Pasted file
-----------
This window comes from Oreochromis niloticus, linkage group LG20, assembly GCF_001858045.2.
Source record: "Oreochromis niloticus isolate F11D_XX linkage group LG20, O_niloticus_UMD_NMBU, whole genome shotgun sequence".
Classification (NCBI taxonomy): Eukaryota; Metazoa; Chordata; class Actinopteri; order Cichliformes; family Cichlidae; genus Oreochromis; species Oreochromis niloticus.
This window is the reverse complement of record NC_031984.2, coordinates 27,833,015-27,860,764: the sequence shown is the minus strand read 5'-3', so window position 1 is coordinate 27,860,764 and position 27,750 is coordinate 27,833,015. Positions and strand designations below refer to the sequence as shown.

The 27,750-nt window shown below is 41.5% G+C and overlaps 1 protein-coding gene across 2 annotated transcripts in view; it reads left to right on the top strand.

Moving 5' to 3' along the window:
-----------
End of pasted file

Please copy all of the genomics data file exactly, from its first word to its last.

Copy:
This window comes from Oreochromis niloticus, linkage group LG20, assembly GCF_001858045.2.
Source record: "Oreochromis niloticus isolate F11D_XX linkage group LG20, O_niloticus_UMD_NMBU, whole genome shotgun sequence".
Classification (NCBI taxonomy): Eukaryota; Metazoa; Chordata; class Actinopteri; order Cichliformes; family Cichlidae; genus Oreochromis; species Oreochromis niloticus.
This window is the reverse complement of record NC_031984.2, coordinates 27,833,015-27,860,764: the sequence shown is the minus strand read 5'-3', so window position 1 is coordinate 27,860,764 and position 27,750 is coordinate 27,833,015. Positions and strand designations below refer to the sequence as shown.

The 27,750-nt window shown below is 41.5% G+C and overlaps 1 protein-coding gene across 2 annotated transcripts in view; it reads left to right on the top strand.

Moving 5' to 3' along the window: